That should be the question, but most of the time it is not.
Many people don’t seem to realize when and why they need JTA/XA transactions. I really think you should look into this technology, because of a number of very good reasons. Let this blog post be your guide…
The only case where XA is not useful: if you only access one back-end system. In all other cases XA can help (assuming that you have XA connectors, like most vendors now offer). Note that JMS also counts as a back-end system access technology! So if you have one database and one JMS queue to access (on behalf of the same user/transaction) then you should definitely consider XA!
The most common objection: “yes, but XA is bad for performance!”. Maybe. Did you try it? If you didn’t then you don’t know what you are talking about. While it is true that XA incurs some overhead that you would avoid without, this overhead is necessary to ensure correctness of your transactions. The implication: without XA you can mess up your data really fast:-) My advice: try XA first, and only consider alternatives if you really really really really have to (or if you don’t care about your data). XA will make your code a lot simpler and more robust, trust me!
“I can design/code without it”. Is that so? It is true that one could write software that does similar things as JTA/XA. In the limit, you could even end up writing your own transaction manager. But is it within the scope of your project? I seriously doubt it. And is your code going to be bullet-proof? Maybe, maybe not. Will you test all possible anomalies and crashes in all possible combinations? Not likely (assuming you even know what those anomalies are - this is not so easy in some cases). And: are you going to maintain the code? Even less likely, because infrastructure code is often neglected. Not to mention the colleagues who will inherit your code after you leave to another job.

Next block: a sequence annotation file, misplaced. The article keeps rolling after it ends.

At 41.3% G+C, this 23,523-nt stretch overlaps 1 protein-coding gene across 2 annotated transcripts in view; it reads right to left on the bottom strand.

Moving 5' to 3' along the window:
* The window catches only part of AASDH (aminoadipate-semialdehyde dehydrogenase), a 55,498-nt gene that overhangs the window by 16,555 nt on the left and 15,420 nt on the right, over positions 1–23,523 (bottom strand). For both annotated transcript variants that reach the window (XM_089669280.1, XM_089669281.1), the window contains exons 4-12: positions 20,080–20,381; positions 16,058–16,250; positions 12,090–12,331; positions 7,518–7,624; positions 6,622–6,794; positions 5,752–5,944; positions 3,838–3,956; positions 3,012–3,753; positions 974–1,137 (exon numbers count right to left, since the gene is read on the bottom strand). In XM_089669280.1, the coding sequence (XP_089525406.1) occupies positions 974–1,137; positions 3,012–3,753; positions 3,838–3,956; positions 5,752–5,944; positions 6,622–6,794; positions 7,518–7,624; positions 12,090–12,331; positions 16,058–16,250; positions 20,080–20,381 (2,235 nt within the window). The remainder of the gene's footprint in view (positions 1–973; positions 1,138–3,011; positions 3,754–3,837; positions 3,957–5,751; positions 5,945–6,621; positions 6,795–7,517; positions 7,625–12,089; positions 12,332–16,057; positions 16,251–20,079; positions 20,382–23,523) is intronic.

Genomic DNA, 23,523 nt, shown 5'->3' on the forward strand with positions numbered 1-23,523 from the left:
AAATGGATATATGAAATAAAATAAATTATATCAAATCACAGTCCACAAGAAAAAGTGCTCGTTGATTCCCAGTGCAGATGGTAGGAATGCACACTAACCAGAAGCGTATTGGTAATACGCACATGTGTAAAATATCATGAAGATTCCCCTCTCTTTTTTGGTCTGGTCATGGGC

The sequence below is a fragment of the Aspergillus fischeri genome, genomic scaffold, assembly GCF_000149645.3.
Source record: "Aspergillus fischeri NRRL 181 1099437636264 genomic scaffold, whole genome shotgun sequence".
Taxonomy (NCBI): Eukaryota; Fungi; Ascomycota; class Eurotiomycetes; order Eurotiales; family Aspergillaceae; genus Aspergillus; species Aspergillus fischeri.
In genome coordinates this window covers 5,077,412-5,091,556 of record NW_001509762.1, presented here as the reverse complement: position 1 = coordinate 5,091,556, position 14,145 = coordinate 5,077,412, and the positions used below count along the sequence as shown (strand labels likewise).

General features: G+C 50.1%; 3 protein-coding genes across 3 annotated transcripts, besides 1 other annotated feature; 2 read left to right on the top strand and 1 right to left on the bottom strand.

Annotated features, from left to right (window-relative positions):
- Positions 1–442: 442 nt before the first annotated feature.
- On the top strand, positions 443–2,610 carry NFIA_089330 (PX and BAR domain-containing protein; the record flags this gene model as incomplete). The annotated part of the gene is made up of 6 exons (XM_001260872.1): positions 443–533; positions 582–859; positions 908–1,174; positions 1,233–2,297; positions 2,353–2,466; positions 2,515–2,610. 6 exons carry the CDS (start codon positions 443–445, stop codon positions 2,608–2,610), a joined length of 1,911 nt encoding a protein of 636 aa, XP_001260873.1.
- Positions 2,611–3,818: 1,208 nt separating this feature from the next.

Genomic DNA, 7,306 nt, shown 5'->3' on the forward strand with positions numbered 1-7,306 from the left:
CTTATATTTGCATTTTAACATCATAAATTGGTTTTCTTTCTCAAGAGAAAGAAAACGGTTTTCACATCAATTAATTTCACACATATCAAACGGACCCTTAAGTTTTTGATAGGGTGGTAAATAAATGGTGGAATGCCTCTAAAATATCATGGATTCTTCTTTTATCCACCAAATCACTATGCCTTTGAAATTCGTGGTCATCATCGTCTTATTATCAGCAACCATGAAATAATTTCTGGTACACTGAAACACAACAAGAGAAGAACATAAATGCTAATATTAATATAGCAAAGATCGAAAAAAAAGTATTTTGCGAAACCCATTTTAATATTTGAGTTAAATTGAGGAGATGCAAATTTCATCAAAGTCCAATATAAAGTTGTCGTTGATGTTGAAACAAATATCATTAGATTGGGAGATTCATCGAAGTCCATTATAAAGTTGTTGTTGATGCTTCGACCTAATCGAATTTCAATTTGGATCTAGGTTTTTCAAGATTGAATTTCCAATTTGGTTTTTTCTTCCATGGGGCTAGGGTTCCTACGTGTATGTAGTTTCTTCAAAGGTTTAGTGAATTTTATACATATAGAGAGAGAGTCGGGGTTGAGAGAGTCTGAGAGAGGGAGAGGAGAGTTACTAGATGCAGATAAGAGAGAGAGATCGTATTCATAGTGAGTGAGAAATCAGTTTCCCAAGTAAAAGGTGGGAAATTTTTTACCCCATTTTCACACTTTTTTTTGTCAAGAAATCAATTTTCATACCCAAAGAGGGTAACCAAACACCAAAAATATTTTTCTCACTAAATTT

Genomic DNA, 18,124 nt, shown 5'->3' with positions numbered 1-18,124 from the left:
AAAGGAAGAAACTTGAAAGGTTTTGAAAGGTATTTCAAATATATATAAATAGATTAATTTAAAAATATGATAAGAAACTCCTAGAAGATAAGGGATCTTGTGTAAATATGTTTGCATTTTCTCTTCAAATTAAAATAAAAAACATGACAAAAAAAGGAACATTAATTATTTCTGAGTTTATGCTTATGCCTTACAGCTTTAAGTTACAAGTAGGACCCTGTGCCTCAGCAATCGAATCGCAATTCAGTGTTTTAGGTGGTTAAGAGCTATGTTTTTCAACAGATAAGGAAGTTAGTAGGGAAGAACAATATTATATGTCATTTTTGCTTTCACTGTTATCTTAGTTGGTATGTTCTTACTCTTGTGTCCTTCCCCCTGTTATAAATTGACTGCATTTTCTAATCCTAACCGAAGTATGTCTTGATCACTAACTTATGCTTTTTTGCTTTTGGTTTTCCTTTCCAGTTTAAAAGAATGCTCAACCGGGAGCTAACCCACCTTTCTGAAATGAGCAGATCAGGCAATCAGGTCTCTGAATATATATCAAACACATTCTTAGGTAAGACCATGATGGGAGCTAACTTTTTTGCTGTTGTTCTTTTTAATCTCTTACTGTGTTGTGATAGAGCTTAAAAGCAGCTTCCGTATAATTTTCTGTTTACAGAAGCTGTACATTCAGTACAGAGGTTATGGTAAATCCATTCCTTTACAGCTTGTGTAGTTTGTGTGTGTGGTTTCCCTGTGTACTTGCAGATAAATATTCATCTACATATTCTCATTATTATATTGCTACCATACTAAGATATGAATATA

To conclude, consider this scenario: enterprise XYZ has been coding around XA for years. They now have 23 enterprise projects who all contain workaround code to avoid XA. Just calculate what it takes to maintain this unnecessary code in each of these 23 projects, and things may not even work correctly! And remember: the code you write today is the legacy of tomorrow.
Yes, it is true that XA software used to be expensive. Today, it is no longer the case. For instance, you can use Atomikos TransactionsEssentials for free…
Still not convinced? Here is my favourite question: what happens to your data after a crash of your server(s)? If you don’t know the answer, please use XA. And if you do know the answer: are you willing to bet on it?